Retooling Missouri’s Economic Engines
Dave Helling at The Kansas City Star recently wrote a piece about how Kansas City and St. Louis might fare under Missouri’s new governor. Helling wrote,
Kansas City and St. Louis interests have been nervous about Jefferson City for years, of course. Rural Republican lawmakers have long looked askance at big-city projects and have turned back city efforts to raise the minimum wage or tighten gun control laws.
In January, Kansas City Mayor Sly James testified before the Missouri Senate Ways and Means Committee that the legislature should “leave us alone.” Conversely, Kansas City Councilwoman Jolie Justus, a former state senator, strikes a more diplomatic and productive tone when she told The Star, “I want to make sure we start off on a good foot with Gov.-elect Greitens, because I want to go down and explain to him … that frankly we’re the economic engines of the state, for the most part.”
Kansas City and St. Louis are the economic engines of Missouri; but recently those engines have been failing the state badly. Kansas City and St. Louis are more likely serving as obstacles to economic success, not engines. Consider the following:
- Missouri is falling behind; our economic growth rate is 48th in the nation, and has lagged the national average for some time.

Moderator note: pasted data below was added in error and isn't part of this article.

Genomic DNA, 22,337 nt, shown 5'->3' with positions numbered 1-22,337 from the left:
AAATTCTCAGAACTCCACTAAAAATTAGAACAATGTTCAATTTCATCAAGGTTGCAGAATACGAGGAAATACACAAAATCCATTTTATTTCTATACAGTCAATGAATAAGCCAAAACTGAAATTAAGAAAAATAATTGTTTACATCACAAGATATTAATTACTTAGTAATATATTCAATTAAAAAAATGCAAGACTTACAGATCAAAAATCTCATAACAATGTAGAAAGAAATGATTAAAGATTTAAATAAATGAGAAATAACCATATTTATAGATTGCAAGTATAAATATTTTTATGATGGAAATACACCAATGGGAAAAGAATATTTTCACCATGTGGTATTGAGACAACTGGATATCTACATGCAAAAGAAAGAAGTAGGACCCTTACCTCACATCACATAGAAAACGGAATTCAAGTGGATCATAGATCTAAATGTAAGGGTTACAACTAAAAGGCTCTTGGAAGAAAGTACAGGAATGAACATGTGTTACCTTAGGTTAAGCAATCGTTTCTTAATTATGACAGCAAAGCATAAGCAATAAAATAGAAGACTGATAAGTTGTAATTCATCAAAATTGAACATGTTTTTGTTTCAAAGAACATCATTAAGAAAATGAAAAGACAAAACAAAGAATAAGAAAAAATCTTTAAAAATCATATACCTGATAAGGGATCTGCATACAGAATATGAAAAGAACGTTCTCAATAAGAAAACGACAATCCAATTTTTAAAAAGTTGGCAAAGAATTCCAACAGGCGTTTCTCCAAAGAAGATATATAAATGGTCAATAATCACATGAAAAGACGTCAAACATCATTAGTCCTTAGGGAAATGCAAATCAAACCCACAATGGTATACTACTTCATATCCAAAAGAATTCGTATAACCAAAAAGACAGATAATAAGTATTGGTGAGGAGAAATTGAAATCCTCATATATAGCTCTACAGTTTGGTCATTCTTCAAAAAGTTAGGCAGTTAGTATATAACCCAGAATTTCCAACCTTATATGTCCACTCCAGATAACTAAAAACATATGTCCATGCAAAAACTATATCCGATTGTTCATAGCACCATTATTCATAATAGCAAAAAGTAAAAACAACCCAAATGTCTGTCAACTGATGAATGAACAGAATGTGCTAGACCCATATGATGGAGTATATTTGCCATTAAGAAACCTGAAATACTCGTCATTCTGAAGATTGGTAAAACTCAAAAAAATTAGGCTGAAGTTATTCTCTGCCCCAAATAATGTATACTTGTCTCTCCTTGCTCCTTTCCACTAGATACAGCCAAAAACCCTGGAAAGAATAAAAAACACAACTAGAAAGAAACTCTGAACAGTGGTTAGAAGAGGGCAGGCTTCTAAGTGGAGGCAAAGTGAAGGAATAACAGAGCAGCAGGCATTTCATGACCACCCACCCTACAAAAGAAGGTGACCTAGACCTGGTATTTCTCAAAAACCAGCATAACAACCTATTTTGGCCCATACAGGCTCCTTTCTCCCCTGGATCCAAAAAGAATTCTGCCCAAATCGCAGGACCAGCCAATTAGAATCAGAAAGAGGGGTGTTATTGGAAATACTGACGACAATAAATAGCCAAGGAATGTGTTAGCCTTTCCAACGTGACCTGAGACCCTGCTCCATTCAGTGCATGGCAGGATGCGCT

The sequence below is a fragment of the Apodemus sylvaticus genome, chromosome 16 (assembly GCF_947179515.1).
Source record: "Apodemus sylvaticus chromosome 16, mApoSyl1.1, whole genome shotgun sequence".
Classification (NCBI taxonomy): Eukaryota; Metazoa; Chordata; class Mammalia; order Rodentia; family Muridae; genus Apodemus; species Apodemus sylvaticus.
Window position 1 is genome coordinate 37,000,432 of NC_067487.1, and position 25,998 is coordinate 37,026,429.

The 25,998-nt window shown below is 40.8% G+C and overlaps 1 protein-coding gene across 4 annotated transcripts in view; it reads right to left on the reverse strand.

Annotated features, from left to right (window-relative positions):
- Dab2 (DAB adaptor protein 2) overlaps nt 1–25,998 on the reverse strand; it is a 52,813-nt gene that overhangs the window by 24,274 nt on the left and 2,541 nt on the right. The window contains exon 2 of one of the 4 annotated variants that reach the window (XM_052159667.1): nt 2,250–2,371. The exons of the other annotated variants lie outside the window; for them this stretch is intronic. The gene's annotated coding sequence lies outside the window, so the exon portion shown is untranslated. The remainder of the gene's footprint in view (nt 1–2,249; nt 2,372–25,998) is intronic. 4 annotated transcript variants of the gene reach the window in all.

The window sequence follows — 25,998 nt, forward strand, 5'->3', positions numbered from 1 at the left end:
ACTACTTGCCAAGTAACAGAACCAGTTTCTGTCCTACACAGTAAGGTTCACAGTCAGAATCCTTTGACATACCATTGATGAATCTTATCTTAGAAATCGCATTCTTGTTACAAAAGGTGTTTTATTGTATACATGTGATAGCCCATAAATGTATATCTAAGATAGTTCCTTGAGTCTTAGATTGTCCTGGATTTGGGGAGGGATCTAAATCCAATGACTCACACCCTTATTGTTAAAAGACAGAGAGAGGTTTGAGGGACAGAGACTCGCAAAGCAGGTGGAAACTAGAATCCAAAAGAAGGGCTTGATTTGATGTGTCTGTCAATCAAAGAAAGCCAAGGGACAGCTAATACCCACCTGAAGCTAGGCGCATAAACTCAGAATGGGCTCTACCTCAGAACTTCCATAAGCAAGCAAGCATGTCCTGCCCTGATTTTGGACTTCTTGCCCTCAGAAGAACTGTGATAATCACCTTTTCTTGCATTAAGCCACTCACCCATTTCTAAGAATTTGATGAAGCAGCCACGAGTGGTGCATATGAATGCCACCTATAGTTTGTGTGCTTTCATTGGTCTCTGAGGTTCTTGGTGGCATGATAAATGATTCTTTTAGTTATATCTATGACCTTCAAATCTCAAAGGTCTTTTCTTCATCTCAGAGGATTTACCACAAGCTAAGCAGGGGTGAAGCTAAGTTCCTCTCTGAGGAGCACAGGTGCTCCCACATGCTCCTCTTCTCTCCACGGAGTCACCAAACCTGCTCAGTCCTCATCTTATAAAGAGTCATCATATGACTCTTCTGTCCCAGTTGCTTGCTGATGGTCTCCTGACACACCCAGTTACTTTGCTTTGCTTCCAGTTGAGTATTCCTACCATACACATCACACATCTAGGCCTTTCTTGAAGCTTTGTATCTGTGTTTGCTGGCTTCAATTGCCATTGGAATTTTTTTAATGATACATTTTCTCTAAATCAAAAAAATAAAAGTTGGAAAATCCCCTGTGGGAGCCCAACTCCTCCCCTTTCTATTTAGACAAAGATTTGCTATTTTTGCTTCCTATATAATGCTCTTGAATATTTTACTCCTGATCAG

- Missouri is shedding population, and Kansas City and St. Louis are the biggest contributors to the decline. Recall that Missouri recently lost a seat in Congress in the last Census.
- High taxes in Kansas City, notably the earnings tax, are an incentive for people to leave.
- Kansas City has given away so much taxpayer money to developers that they cannot provide for basic city services without borrowing money and raising taxes, despite an already high tax burden.
- Both Kansas City and St. Louis are saddled with immense debt due to years of poor financial management.
- Those two cities also are weighing down job growth from startups; a key sign of economic health (or lack thereof).
If Kansas City and St. Louis are the economic engines of Missouri, they are either stuck in neutral or reverse. No state legislature should stand by idly while so much economic opportunity is wasted. Reformers in Jefferson City would do a great deal to improve things if they reined in cities’ abilities to levy taxes, reformed economic development incentives, and greatly increased transparency at every level. Cities can be a great economic engines, but not without occasional tune-ups.